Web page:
Saturday, March 29, 2014

Busby Furball: life, birth, death, experimentation, extinction ... and fur

Originally shot in 2009, it has taken five years for Busby Furball to reach the screen of a cinema. Earlier this evening, it had its world premiere in the QFT as part of Belfast Film Festival.

As I expected, the Factotum arts collective excelled themselves with a surreal masterpiece that combines life, birth, death, experimentation and extinction into 30 minutes of fantastic cinema.

It’s the story of three Busbys who lived together on an isolated peninsula. A little like the gorillas in Dublin Zoo. Except they’re more erect, a lot more colourful, and speak in native Norn Irish. It would be genuinely difficult to spoil the plot.
  • Giblet (red fur) is the boffin, tinkering in his square brick house and trying to understand how sounds relate to thoughts. He uses his steampunk “metal” detector to analyse rocks and bottles.

  • Offal is his “guileless” friend: the type of friend you look down on and wish to experiment on. Offal becomes pregnant after picking up and playing with an oversized fungi. He gives birth to Oscar, an oversized slug.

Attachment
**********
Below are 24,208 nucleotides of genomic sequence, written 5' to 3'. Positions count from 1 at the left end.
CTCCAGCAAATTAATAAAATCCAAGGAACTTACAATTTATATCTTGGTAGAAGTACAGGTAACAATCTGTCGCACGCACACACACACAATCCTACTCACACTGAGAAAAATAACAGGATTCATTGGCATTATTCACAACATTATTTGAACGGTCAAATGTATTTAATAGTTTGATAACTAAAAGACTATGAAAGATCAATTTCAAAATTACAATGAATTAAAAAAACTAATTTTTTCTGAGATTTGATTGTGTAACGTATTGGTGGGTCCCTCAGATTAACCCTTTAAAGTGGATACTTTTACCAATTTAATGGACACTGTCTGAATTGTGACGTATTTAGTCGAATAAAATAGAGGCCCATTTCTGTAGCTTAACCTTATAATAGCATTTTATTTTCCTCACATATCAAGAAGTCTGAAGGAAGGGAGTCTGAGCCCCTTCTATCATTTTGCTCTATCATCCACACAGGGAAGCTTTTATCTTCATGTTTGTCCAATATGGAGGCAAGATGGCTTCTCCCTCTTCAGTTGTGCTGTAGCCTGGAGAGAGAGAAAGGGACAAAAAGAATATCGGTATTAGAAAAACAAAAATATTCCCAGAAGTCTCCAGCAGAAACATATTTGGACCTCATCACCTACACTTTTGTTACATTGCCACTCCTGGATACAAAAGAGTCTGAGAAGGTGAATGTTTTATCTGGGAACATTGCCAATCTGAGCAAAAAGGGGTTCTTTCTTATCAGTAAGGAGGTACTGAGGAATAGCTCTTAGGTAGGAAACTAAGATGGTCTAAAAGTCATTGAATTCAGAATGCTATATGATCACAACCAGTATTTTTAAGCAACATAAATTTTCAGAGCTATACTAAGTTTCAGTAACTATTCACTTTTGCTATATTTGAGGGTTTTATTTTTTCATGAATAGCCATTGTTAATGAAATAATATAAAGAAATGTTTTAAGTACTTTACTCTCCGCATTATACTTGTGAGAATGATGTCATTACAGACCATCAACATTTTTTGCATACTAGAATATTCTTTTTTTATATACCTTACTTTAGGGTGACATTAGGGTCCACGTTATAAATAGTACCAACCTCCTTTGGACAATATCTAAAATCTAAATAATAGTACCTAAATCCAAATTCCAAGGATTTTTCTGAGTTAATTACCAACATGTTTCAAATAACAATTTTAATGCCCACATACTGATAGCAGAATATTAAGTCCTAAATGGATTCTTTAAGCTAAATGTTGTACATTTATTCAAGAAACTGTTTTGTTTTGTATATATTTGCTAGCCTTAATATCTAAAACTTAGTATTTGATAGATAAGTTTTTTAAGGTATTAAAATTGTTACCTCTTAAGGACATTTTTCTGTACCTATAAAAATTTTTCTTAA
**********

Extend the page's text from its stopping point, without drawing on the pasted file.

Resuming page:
• Poylp (black fur) stands in the middle: helping Offal overcome the taboo of experiencing the hallucinogenic effect of eating his own furball. Yet Poylp is also willing to collaborate (in the Nazi sense of the word) with Giblet to use a brain portal machine to get right inside Offal’s head.

The film is replete with Blake’s 7-style sound effects, grunts, groans and local vernacular. While the busbys’ eyes don’t move, they’re still very expressive. Their hair moves in the wind mirroring the swaying and swirling grass.

The props are amazing, particularly the rotating ornamental cake stand. And Oscar’s sluglike movement across the grassy fields is straight out of the K9 manual and worthy of the creation of an Oscar (award) category for animatronics.

Having been made in quite a rush [ahem!] the film is still a little rough around the edges. There’s only one camera angle where it rains: maybe Giblet has successfully applied a polaroid effect to precipitation? And the chapter introductions that partition the film nearly reveal too much about the otherwise totally surreal and imagineering plot.

From the giggles and wails of laughter across the QFT tonight, the actors and crew obviously had a (fur) ball making the short film.

A film that questions how clever the self-appointed wise people in society really are. Are we really open to appreciating who is in charge of our destiny? And who is experimenting upon whom? Perhaps there are some spiritual insights in there too: “Verily I say unto you, inasmuch as ye have done it unto one of the least of these my brethren, ye have done it unto me” (Matthew 25:40).

Busby Furball’s creators commented before the film that they had created a new genre in Northern Ireland cinema. They certainly didn’t disappoint. Yet it will be quite a challenge to grow the genre. Perhaps it’s time for Factotum to embark on another film

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